I like it when they come in bunches; you save by buying in bulk!
For those of you who are not aware, your humble blogger has decamped to the wild wet coast, and is living in an ecovillage several miles outside of the nearest town, which probably has a population similar to the block I used to live on in Vancouver. We are trying to live off the land, which is difficult when the only thing that will grow in the winter is kale, but one does what one can.
One can, apparently eat rats.
This is news which I welcome, for yea, my cabin, lovely and picturesque though it may be, is literally crawling with the buggers. The (insulation-free) zone between the paneling and the exterior wall is their playground, and the corner above my head is their particular favorite spot. I spend a fair bit of each night being startled awake and then punching the wall nearest the disturbance.
So imagine my joy when I stumbled across this delightful recipe. Apparently, in times of duress such as old-timey military sieges, the only reliable source of meat the peasantry could get was rat (the gentry of course had the peasantry for livestock), and during the Franco-Prussian war the following recipe was developed.
Rat Entrecote à la Bordelaise
Alcoholic rats inhabiting wine cellars are skinned and eviscerated, brushed with a thick sauce of olive oil and crushed shallots, and grilled over a fire of broken wine barrels.
Well, that sounds delightful, doesn’t it? They self-marinade! Honestly, this sounds like the best excuse for a theme party I’ve ever heard! Come dressed in rags! Bring your pitchforks, your flintlocks, your long-repressed hatred for the Germans! And I’d bet that burning wine barrels smell amazing; firstly they’re made of proper hardwoods, and secondly the wine would evaporate into the air, giving everyone a second-hand drunk just from breathing.
Apparently rats are having a bit of a moment in the world of cuisine, scuttling out from behind their garbage bins to stand in the spotlight, featured in Foreign Policy and Esquire magazines, among others. The BBC noted it as one of Thailand’s trendiest foods. FP asked artist and post-apocalyptic cuisine fancier Laura Ginn for a handy guide to see if what you’re eating is, in fact, rat. God know, you wouldn’t want to pay for rat and get, say, veal. Perish the thought!
1. It smells like rat. Rats secrete an oil onto their skin that gives them their distinct “rodenty” odor. Some compare the smell to that of a warm tortilla, says Ginn, while others compare it to urine. Regardless, it’s distinctive. While it’s true that the odor lessens after the rat is skinned, and again after the rat is cooked, no amount of cooking can ever completely get rid of the smell.
2. It tastes like rat. The oil rats secrete gives them a distinctive taste as well. Ginn describes it as quite pungent and gamey — most similar to raccoon or rabbit. Blended with other meats, rat becomes a lot less distinctive, so you’d have to be rather discerning to notice it.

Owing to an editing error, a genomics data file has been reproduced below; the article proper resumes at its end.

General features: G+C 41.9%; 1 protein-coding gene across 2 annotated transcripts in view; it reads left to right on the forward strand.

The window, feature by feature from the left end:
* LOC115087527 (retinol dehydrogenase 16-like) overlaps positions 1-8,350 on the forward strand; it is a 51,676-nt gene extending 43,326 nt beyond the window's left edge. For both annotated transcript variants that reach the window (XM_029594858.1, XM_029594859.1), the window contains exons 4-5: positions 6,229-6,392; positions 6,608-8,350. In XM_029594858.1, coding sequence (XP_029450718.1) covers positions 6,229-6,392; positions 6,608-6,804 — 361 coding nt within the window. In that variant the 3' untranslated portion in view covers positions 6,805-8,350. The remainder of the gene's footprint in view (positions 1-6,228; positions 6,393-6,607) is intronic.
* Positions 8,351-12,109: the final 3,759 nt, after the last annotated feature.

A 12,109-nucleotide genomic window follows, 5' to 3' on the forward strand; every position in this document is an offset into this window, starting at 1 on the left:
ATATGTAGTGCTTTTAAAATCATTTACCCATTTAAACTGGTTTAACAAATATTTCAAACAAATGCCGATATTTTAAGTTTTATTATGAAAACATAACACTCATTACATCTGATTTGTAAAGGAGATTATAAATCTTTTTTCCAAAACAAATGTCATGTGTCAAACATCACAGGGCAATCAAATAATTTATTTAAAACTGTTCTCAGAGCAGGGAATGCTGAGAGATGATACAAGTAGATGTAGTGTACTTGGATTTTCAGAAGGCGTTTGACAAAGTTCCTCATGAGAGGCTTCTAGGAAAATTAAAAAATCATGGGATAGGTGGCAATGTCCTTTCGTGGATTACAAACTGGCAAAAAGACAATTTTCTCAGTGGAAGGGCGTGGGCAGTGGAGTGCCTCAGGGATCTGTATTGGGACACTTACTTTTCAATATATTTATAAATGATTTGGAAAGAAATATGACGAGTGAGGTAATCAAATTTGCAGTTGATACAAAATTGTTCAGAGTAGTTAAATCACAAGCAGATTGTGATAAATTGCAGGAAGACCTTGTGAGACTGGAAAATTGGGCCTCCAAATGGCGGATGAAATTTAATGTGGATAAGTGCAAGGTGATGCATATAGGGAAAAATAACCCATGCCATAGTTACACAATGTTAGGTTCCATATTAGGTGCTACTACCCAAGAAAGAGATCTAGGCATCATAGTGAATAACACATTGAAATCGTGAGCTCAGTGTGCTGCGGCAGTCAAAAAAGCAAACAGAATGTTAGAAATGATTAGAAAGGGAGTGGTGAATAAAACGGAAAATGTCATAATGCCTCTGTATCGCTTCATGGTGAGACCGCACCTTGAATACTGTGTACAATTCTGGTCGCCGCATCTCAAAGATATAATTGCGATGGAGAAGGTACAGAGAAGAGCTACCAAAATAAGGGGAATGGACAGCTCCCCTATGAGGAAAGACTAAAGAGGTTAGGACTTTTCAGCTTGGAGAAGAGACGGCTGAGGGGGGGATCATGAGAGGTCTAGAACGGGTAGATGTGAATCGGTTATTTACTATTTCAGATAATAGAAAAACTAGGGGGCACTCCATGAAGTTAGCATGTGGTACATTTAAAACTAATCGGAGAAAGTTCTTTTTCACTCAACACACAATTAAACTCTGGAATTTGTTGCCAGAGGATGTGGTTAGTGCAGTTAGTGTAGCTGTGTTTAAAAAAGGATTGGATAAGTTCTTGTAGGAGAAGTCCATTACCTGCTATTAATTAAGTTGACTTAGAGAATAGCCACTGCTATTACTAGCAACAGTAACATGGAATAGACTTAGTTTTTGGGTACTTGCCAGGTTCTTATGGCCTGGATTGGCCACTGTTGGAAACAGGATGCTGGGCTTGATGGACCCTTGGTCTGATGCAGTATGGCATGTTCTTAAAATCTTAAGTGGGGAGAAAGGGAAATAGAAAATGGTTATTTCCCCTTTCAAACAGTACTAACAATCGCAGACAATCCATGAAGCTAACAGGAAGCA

3. It tastes delicious when brushed with a moonshine glaze and barbecued. Of all the ways Ginn has eaten rat, this is her favorite preparation. A close second is smoked rat jerky served on brioche French toast. So, if you happen to be savoring a moonshine-BBQ dish, or think there is something slightly “rodenty” about the gamey and delicious jerky you are consuming, you might want to check the ingredients.
4. It looks like lamb. When it’s raw, pinkish/red rat looks very much like lamb. Unfortunately for the Chinese, when ground, rat can look a lot like any generic ground meat. When cooked, rat looks more like rabbit, Ginn thinks, just because of the shape of the cuts.
5. You’re in Asia. According to Ginn, rats are most commonly eaten in Asia because of the rice crop. In areas where rats feed off rice paddies rather than garbage, the rodents are considered safer to eat. Of course, it isn’t clear whether the rats marketed as mutton in China were healthy, rice-fed rats or sewer-dwelling, garbage-eating, Templeton-esque rats. The New York Times reports that the arrest announcement “did not explain how exactly the traders acquired the rats and other creatures.” Rats are also disease carriers, so when Ginn organized her meal she ordered hers from a company that supplies specially raised, grain-fed rodents to zoos.
This woman has actually had rat-centered dinner parties, so when she votes for the entrecote as well, you know it’s the right choice.
From i09 comes a recipe for rat jerky.
Created by Yuri Hart and Robert Pugh
Take 15 Rats
1.Take all rats and with a smoking gun, smoker or cold smoker, smoke the rats with hickory until they have a smokey flavor.
2. Season the rats with salt and pepper. Line the rats on a grate with a sheet tray underneath.
3. Set the oven to 280 degrees, place the rats in the oven and cook for three hours, or until rats are crispy on the outside.
4. Let the rats cool, and then pull the meat off of the bodies into bite size pieces.
5. Serve meat at room temperature.
I’m not saying I’m actively planning on doing this. I’m just saying they’d better be bloody quiet tonight if they know what’s good for them. I know a winery or two…